Taking the long way home on Dallas County Road 74 (a long, long, long, and winding gravel road),  a bunch of miles south of Hunters Chapel, you will find Old Cypress Methodist Church, founded in 1886, it is younger than Hunter Chapel by 36 years. The 1800s were good for John Wesley’s folks in these parts it seems.

Old Cypress Methodist Church

Old Cypress Methodist Church, founded in 1886, can be found on Dallas County Road 72. On that road, the church is probably outnumbered by 20 to 1 or better by deer camps.

A few miles from Highway 9 on the aforementioned County Road 74, I ran into a real ass. She had some friends, but they were all camera shy. So look at my beautiful ass.

my beautiful ass

My beautiful Arkansas ass.

Inside of old barn

Click on the picture to see the inside of the barn

But wait, there’s more! More barn pictures, inside and out

Each week, we shoot more than we have room to show, so we post them on our handy high-resolution picture galleries. In these galleries you will see more views of the barn inside and out.

The pictures are bigger and they are better. See everything we shot for this story in color and glorious black and white in gallery one: Click here to go there (This is a flash gallery, so MACs don’t like it). Click here for gallery two which MACs will like. There are 42 pictures in gallery one and 20 in gallery two.

Thanks for dropping by,

Joe Dempsey
http://www.joedempseycommunications.com/
http://www.joedempseyphoto.com/
http://www.corndancer.com/index.html

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5 Responses

  1. I’ve always said that the Civil War was not as long ago as we think, so having a grandfather who could hear the canons supports the point.

    Your eye for detail in barns is impressive … and gosh knows I’ve learned a lot. Plus continue to be amazed that old barns that may not appear to be still functional, can be deceiving.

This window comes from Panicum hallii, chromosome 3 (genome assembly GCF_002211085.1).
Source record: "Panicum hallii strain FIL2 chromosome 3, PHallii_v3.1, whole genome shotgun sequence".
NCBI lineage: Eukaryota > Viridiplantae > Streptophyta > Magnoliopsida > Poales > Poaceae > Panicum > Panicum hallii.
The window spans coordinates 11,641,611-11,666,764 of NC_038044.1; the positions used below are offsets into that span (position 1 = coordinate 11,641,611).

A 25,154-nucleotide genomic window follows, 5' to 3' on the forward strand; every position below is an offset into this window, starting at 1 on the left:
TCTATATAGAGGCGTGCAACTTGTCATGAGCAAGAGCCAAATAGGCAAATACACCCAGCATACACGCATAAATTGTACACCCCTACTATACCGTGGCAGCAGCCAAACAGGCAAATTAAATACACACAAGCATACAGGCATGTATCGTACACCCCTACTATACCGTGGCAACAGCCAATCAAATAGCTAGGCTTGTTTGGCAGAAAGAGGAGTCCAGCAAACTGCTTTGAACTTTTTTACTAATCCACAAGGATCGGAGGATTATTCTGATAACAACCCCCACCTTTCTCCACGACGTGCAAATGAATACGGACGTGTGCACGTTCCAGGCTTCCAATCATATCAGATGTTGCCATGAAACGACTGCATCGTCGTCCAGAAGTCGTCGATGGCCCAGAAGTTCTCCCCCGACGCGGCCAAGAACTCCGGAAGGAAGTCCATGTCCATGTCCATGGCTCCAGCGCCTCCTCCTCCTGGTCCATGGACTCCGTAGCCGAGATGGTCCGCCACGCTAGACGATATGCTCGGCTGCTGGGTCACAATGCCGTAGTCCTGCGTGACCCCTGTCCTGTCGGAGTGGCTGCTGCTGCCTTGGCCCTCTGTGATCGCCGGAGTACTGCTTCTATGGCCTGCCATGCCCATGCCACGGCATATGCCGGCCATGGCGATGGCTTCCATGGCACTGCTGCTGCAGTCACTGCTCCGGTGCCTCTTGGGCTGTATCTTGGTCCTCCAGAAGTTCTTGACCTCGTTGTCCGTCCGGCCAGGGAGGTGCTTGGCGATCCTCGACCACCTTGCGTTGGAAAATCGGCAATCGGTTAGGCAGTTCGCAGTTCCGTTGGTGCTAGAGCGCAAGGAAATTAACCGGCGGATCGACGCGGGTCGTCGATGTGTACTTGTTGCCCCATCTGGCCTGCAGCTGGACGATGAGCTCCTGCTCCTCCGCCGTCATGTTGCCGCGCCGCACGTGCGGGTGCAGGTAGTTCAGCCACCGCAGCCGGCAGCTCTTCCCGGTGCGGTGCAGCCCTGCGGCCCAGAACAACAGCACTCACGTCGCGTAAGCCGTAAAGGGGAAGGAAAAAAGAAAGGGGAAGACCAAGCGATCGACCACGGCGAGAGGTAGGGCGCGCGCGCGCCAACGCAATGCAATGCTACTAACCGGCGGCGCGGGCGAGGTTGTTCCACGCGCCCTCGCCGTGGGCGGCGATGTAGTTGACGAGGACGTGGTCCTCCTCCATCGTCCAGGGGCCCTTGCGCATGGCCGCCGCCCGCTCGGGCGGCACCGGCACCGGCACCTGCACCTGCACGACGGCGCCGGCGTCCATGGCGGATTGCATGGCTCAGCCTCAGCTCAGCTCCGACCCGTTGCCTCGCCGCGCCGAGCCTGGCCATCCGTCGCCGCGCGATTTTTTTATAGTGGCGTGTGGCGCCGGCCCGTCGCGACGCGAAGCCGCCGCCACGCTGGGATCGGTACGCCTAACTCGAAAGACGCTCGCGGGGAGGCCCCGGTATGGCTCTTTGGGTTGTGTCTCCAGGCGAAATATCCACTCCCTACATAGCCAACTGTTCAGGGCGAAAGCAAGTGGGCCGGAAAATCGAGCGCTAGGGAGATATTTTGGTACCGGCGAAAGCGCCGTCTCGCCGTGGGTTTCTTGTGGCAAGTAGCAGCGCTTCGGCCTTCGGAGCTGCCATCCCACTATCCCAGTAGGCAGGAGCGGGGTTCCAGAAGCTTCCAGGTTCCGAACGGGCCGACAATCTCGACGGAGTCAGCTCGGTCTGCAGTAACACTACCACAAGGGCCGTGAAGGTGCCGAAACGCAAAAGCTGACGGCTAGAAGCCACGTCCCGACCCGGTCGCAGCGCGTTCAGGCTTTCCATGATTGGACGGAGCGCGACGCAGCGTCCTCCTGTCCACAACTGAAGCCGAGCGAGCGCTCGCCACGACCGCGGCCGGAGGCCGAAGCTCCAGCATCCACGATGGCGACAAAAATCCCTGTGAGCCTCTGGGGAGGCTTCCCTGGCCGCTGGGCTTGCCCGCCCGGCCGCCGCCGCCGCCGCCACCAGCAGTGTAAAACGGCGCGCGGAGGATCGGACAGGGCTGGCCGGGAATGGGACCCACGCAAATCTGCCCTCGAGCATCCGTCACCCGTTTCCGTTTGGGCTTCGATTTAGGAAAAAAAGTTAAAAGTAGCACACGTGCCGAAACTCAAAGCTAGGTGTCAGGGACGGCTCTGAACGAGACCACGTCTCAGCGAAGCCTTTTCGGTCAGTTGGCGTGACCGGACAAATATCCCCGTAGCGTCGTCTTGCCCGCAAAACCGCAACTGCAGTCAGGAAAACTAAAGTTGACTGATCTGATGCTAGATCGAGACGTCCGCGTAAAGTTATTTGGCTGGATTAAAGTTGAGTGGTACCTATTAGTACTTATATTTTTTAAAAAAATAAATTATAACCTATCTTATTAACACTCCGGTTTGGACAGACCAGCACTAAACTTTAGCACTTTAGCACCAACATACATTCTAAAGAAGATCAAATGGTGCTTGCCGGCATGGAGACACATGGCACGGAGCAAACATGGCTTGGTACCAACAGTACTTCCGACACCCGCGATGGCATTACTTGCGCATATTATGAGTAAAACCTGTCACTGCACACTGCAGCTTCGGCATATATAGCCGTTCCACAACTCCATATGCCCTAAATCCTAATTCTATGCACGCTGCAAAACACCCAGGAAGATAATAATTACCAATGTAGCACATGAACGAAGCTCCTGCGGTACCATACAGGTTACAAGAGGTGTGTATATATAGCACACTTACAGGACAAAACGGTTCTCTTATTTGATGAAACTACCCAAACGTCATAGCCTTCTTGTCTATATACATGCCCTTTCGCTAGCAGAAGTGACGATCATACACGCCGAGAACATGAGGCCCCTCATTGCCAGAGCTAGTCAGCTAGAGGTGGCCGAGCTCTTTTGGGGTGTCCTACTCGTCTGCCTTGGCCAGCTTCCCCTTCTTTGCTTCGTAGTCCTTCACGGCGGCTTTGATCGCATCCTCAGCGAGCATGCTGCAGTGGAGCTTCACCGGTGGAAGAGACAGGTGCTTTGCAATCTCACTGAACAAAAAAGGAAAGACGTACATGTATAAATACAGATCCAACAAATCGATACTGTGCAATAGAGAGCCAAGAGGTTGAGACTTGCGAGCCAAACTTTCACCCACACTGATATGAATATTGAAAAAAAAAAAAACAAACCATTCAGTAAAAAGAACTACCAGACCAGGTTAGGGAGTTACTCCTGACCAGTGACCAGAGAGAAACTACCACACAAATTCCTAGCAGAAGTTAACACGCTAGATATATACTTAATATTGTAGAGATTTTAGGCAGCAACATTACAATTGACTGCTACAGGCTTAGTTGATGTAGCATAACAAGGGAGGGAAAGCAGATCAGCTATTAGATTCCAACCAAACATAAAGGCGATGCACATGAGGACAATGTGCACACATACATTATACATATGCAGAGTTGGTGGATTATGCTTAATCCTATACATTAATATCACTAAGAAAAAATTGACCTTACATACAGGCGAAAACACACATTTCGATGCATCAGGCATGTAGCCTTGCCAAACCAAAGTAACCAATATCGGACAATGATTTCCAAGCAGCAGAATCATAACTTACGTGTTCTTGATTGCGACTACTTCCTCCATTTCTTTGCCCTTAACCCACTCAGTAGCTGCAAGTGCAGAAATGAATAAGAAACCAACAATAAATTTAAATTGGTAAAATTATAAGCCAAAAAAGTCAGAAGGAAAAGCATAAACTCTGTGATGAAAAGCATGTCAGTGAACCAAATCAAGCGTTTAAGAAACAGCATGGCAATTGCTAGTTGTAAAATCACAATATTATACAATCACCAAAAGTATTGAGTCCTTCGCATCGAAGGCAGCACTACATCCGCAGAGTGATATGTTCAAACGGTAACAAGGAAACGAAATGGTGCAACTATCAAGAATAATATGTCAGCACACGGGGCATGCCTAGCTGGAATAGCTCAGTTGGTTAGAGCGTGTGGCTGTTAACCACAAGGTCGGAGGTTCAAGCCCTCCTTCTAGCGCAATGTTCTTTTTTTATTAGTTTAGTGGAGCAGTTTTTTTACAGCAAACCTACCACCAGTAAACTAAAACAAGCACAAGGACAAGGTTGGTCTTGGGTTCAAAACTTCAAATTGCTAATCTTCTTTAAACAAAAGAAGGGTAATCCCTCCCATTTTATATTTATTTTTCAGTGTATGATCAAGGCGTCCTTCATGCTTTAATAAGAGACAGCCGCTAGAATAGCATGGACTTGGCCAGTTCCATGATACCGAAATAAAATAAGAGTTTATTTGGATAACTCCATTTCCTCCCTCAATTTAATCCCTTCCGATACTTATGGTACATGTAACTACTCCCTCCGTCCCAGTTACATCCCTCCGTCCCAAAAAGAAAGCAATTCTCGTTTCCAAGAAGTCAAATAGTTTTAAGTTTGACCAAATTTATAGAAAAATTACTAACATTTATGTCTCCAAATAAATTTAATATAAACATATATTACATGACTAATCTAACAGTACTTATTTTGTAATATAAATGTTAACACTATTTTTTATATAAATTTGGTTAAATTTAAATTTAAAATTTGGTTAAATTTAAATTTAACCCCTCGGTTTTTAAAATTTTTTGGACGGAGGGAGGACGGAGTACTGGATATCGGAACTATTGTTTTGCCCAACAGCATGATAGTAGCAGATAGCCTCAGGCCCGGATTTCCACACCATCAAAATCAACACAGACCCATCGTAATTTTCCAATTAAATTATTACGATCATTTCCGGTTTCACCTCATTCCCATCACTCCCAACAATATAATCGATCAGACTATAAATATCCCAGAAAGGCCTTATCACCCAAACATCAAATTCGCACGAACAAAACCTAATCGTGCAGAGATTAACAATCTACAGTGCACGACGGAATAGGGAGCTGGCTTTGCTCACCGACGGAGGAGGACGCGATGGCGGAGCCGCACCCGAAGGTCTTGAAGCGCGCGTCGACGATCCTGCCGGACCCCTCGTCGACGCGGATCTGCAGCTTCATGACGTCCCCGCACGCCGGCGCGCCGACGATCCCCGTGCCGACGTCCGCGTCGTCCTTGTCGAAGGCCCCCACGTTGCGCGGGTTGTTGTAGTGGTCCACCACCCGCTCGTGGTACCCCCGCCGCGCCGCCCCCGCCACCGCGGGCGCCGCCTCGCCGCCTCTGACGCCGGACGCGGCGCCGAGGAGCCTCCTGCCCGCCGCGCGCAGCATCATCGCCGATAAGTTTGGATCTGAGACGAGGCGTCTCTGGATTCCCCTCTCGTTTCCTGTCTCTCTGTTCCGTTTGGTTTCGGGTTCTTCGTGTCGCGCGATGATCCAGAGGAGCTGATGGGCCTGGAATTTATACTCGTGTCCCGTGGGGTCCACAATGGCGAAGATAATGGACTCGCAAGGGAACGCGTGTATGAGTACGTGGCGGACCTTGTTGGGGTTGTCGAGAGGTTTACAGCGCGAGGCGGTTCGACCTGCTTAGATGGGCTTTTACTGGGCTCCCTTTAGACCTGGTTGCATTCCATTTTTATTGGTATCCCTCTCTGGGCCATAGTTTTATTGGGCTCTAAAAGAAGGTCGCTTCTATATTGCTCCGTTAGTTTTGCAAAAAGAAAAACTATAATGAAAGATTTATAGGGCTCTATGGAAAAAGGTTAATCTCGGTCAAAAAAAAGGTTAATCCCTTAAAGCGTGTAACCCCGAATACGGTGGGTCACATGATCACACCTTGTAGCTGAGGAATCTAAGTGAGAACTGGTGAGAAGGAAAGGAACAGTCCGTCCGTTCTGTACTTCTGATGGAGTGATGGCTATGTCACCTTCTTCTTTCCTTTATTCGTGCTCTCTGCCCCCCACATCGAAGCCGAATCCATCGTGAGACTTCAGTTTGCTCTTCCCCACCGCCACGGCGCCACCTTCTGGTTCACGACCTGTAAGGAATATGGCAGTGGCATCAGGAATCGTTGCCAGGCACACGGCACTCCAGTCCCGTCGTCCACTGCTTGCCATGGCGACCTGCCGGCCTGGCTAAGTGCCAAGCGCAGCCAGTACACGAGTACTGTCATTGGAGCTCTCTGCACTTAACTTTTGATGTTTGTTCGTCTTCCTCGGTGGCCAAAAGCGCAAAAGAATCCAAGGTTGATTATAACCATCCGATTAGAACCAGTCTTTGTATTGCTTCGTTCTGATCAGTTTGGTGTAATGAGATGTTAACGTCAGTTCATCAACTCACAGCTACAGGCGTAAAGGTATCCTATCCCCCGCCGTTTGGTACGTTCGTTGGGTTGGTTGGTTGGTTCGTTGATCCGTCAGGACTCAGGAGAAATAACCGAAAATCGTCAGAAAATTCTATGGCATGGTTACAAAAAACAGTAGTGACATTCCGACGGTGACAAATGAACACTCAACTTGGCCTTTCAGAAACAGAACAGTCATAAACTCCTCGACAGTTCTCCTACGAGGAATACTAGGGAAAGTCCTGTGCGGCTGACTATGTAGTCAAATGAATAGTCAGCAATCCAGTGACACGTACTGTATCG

Leave the pic of the church with the storm clouds!

  2. The lady is in her late eighties, so we are fast running out of folks who can remember their fore-bearers waxing eloquent about the great conflict. Some of that barn was like a time warp. Everything was in place as it was 60 years ago, except with a coating of barn dust. Glad you enjoyed it Frank.
    Joe

  3. [...] I did this story originally in July, 2010. At that time the structure of the original building was sound for the most part. As you can see, you can’t say as much for the add-ons that are omnipresent in most southern barns I see. Let’s hope not much has changed in a couple of years. See our original Cool Country Barn post here. [...]

  4. [...] and shooting, they regaled me with historical details of the barn. It deserves a second look. Click here for the original post uploaded July 4, 2010. Click here for Corndancer dot com pictures  of the barn where the story [...]

  5. if you had a like button on these posts i would simply have to click it